A few hours later, still under the cover of night, Billy stole back on board and was routed out a third time, again from the “paint locker.”

A third time? The Bolling's third in command, Lieutenant Harry Adams, took notes on the gutsy kid who had to be good material for the lucrative book he secretly hoped to pen. Most of the major players would score book deals after the expedition; the public was eager for adventure, or at least so publishers thought. The catch was that any deal had to be approved by Byrd: to expose any discord was to risk powerful support. Adams's book, Beyond the Barrier with Byrd: An Authentic Story of the Byrd Antarctic Exploring Expedition, was among the best: more character study than thriller, his grand sense of humor evident in his selection of anecdotes that the others deemed too lightweight to include.

Billy was not the only stowaway that September day. Also aboard was a girl Adams called Sunshine, the "darling of the expedition," a flirt who offered to anyone who asked that she wanted to be the first lady in Antarctica. (In the restless era between world wars, when movies gave everyone big dreams, even girl stowaways were not uncommon.) Brown told a reporter that Sunshine had less noble aspirations, and soon she, too, was removed from the Bolling, but not before she gave each crew member a theatrical kiss.

As the early sun rose, Captain Brown called Billy over to him from the yacht yard's holding area where he had been asked to wait with the giggling Sunshine until his father arrived. The captain admired Billy's gumption, but it was time for the seventeen-year-old to go now and not waste any more of anyone's time.

As Lieutenant Adams recorded later, "Perhaps this matter of getting rid of Bill was entered up in the Eleanor Bolling log as the first scientific achievement of the Byrd Antarctic expedition."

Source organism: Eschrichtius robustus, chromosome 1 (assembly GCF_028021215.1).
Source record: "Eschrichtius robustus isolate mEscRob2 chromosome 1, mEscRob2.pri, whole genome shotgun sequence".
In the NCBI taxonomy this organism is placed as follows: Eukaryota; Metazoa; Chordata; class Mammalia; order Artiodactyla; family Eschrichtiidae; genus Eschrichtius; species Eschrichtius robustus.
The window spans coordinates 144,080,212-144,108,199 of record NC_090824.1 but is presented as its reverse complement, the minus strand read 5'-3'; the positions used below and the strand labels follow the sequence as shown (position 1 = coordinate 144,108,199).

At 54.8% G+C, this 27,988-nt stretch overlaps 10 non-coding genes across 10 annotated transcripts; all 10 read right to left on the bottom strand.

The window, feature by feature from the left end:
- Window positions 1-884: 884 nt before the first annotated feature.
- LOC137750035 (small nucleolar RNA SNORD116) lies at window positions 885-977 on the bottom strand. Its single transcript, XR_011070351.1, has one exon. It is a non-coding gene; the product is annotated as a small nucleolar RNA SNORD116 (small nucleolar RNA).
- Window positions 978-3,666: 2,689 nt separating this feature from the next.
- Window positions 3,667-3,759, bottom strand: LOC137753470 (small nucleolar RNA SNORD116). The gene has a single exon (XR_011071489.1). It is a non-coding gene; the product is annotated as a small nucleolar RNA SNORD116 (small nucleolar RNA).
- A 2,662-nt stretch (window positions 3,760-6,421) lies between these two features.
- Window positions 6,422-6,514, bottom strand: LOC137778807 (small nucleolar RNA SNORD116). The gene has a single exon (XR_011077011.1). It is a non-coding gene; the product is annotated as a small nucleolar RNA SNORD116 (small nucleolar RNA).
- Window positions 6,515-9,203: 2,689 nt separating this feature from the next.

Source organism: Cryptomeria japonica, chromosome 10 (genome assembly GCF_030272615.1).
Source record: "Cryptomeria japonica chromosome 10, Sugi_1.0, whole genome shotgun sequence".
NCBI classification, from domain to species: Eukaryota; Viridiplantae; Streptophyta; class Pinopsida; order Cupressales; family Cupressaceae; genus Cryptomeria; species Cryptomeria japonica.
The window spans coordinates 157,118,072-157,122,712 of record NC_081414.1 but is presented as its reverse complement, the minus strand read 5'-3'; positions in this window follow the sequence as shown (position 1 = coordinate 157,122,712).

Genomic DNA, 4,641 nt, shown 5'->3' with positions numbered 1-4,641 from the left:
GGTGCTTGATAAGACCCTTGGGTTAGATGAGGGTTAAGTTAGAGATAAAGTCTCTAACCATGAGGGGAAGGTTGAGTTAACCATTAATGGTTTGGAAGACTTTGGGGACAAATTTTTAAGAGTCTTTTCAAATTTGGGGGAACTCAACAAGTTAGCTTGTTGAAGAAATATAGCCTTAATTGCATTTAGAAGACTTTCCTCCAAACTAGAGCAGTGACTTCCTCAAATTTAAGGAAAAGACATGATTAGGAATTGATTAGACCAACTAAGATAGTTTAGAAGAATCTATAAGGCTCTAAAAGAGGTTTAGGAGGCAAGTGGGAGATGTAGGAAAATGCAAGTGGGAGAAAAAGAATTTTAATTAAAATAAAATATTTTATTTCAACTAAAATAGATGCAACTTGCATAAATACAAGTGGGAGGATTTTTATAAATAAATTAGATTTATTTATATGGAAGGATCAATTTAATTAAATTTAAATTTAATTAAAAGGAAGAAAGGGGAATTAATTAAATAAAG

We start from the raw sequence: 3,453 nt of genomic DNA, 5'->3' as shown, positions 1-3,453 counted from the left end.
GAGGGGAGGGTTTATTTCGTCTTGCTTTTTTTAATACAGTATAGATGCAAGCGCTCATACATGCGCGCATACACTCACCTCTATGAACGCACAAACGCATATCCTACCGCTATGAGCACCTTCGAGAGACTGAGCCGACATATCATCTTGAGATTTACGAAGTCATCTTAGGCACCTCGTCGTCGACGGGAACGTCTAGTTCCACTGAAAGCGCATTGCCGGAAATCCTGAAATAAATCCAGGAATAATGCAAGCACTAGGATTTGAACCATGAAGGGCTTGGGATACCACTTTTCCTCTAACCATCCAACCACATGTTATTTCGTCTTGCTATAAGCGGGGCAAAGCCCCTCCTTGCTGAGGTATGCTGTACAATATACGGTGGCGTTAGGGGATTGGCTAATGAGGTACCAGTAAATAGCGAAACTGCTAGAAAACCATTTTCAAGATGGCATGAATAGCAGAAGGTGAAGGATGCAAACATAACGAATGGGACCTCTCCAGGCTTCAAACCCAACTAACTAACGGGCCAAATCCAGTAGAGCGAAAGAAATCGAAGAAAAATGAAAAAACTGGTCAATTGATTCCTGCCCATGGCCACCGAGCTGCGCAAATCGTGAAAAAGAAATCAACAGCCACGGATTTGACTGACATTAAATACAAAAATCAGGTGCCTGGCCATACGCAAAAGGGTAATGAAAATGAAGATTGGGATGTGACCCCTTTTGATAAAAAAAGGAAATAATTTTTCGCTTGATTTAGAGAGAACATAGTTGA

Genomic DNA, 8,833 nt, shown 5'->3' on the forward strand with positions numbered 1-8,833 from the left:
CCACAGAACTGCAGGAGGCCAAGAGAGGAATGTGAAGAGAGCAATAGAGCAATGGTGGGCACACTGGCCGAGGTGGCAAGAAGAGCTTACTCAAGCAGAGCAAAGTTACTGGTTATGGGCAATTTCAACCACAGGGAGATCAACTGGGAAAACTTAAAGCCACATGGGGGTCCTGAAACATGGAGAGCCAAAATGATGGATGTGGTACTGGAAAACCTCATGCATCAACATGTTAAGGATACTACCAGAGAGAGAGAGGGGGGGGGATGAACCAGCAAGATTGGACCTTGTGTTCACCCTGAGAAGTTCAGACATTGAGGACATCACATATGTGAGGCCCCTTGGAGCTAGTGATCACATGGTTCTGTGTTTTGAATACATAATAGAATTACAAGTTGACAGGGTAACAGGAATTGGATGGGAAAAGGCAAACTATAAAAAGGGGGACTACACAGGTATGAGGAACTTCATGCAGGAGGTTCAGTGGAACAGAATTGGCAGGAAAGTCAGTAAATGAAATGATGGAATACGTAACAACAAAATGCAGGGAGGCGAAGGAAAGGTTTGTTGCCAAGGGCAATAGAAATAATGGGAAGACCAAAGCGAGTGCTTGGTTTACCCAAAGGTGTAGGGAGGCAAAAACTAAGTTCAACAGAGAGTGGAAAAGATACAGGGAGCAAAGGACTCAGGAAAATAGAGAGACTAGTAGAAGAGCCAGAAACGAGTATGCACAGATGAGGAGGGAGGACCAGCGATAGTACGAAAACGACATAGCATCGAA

*** 

From THE STOWAWAY: A Young Man's Extraordinary Adventure to Antarctica by Laurie Gwen Shapiro. Copyright © 2018 by Laurie Gwen Shapiro. Reprinted by permission of Simon & Schuster, Inc.

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Art Lovers in England, Rejoice: France's Famous Bayeux Tapestry is Coming to the UK
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Hulton Archive/Getty Images

One of France’s most prized national treasures, the Bayeux Tapestry, is officially heading to England for exhibition. The loan will mark the first time the fragile 11th century work has left France in nearly 1000 years, according to The Washington Post.

French president Emmanuel Macron announced news of the loan in mid-January, viewed by some as a gesture to smooth post-Brexit relations with Britain, ABC reports. The tapestry depicts the Norman Conquest of England in 1066, a historically important event replete with guts and glory.

Stretching for 210 feet, the Bayeux Tapestry’s nine embroidered panels tell the tale of Harold, Earl of Wessex, who swore an oath to support the right of William, Duke of Normandy, to the English throne once King Edward (a.k.a. Edward the Confessor) died without an heir. But after Edward's funeral at Westminster Abbey, Harold breaks his oath to William so he could be crowned king instead. Believing he was the rightful ruler, William—today remembered as William the Conqueror—decides to wage war and ultimately defeats Harold at the Battle of Hastings.

The historical narrative has endured for centuries, but the tapestry's provenance has been lost to time. Experts think that the artwork may have been created in England, shortly after the Battle of Hastings, although it’s unclear who designed and embroidered the scenes. Its original owner, Bishop Odo of Bayeux, the half-brother of William the Conqueror, may have commissioned the Bayeux Tapestry. He became Earl of Kent after the Battle of Hastings, and this new title would have afforded him access to skilled artisans, The Guardian explains.

The Bayeux Tapestry is currently on display in the town of Bayeux in Normandy. It likely won’t leave France until 2020, after conservators ensure that it’s safe to move the artwork. According to The Telegraph, the tapestry might be be displayed at the British Museum in 2022.

[h/t The Washington Post]